YIELD stands for Young, Innovative, Entrepreneurial, Leadership and Direction. You can click the play symbol below to start listening, or find it on iTunes, Stitcher, and SoundCloud.
I’ve had a few people asking what my diet and training is like since I started putting up pics from Lightning in a Bottle. You’ll be surprised how simple it is. A lot of this is about what I DON’T do.
First, I’m going to lay it out for you, so you can see how surprisingly simple it is. Then, I’ll expand on each of the points further down.
- I get at least 80g of protein per day, usually close to 100g.
- I don’t worry about other macros.
- I don’t count calories.
- When I’m bulking, I eat as much as I can until I’m very full, but not until I’m stuffed.
- When I’m cutting, I eat as little as I can until I’m a bit hungry, but not until I’m starved.
- I have milk and a big meal after my workouts. Otherwise, I don’t follow a meal timing or frequency plan. I eat when I wanna.
- I take 3 supplements: Vitamin D, Creatine, and ZMA. I’m mindful of Omega-3, but I eat fish and eggs rather than supplements.
I’m here to share a really easy way to start a journaling habit. It’s literally Copy Paste. But first, have you heard about the benefits of journaling? Continue reading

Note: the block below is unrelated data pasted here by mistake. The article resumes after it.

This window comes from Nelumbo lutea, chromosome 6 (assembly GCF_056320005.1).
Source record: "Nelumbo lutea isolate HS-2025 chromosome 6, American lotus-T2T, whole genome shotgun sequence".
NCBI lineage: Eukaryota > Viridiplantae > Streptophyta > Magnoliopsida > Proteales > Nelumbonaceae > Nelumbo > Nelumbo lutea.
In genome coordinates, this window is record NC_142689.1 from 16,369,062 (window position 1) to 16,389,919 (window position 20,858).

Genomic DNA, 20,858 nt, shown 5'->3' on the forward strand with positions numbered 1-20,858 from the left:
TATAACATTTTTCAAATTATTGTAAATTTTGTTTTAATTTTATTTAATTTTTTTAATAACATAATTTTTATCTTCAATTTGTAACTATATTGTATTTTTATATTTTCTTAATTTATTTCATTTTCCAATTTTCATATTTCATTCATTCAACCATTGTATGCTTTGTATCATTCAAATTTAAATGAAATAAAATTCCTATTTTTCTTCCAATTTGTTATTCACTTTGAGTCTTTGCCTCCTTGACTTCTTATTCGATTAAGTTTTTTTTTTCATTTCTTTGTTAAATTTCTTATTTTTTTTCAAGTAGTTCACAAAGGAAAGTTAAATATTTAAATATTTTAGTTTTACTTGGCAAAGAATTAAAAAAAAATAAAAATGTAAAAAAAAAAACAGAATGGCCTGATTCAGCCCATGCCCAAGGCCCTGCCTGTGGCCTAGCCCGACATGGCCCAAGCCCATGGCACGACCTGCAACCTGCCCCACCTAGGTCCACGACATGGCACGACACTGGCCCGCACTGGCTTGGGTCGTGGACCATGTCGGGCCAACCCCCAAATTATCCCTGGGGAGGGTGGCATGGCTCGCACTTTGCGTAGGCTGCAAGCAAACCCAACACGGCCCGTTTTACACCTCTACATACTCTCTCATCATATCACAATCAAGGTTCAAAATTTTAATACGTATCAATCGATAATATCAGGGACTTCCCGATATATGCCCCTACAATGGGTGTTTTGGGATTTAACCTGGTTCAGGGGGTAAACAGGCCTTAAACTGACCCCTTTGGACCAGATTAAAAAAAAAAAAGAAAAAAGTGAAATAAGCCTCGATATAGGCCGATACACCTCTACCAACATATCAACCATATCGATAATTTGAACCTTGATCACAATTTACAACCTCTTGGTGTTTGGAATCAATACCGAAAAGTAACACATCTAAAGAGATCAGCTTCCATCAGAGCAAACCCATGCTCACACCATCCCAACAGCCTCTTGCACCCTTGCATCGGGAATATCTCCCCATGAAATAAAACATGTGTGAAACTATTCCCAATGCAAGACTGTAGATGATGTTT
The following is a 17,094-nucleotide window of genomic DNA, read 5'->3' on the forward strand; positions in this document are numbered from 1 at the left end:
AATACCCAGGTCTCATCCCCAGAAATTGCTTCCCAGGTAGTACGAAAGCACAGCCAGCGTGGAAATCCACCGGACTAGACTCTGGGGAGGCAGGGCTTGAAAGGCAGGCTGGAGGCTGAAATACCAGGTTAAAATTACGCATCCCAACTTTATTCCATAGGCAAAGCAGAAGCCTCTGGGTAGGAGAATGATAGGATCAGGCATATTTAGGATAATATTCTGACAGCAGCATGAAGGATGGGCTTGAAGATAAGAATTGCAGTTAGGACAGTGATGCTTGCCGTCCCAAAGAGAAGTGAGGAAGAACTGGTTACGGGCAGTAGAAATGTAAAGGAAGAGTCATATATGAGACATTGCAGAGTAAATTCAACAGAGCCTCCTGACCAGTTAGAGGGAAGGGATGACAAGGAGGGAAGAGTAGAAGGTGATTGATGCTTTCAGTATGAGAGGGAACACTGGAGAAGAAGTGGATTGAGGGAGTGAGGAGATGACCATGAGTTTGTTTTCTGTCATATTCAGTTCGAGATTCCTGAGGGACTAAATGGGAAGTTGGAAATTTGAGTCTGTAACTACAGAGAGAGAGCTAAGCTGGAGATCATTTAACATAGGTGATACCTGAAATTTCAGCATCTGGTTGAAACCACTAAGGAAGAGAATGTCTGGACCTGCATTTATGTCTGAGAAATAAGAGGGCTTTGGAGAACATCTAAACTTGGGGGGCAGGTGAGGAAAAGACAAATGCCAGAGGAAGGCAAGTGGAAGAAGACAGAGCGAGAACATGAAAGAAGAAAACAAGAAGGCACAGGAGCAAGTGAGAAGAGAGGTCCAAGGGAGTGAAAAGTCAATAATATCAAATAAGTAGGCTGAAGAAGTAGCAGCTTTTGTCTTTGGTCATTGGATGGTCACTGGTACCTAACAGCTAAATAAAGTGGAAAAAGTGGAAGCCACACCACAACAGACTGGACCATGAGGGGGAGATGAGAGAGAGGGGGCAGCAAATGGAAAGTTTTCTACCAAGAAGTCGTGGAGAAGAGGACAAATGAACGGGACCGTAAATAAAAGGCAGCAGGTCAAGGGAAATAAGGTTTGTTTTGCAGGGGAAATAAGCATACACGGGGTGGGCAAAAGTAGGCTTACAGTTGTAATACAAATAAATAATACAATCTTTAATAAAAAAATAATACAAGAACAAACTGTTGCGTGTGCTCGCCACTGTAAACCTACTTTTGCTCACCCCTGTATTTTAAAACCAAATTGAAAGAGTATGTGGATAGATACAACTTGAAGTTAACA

Back in December, my friend Alice and I had one of those awesome late-night talks. One of the things that I remember most was what she said about her relationship with Evan, her boyfriend of many years. While explaining the thought process behind some big decisions she had to make soon, she said…
“Evan and I are united by our pursuit of truth.”
I thought that was beautiful. I’ve been asking that question, “What unites you?” to many people ever since. Continue reading
Emotions. As wild, mysterious, and unpredictable as the seas. Sometimes, they seem impossible to understand…
But you know what’s easy to understand? Stories. In fact, our brains use stories primarily to help us understand. And that’s pretty great for us, because emotions are stories.
Okay, that’s a bit bold. Let’s try this: Without a story, there is no emotion.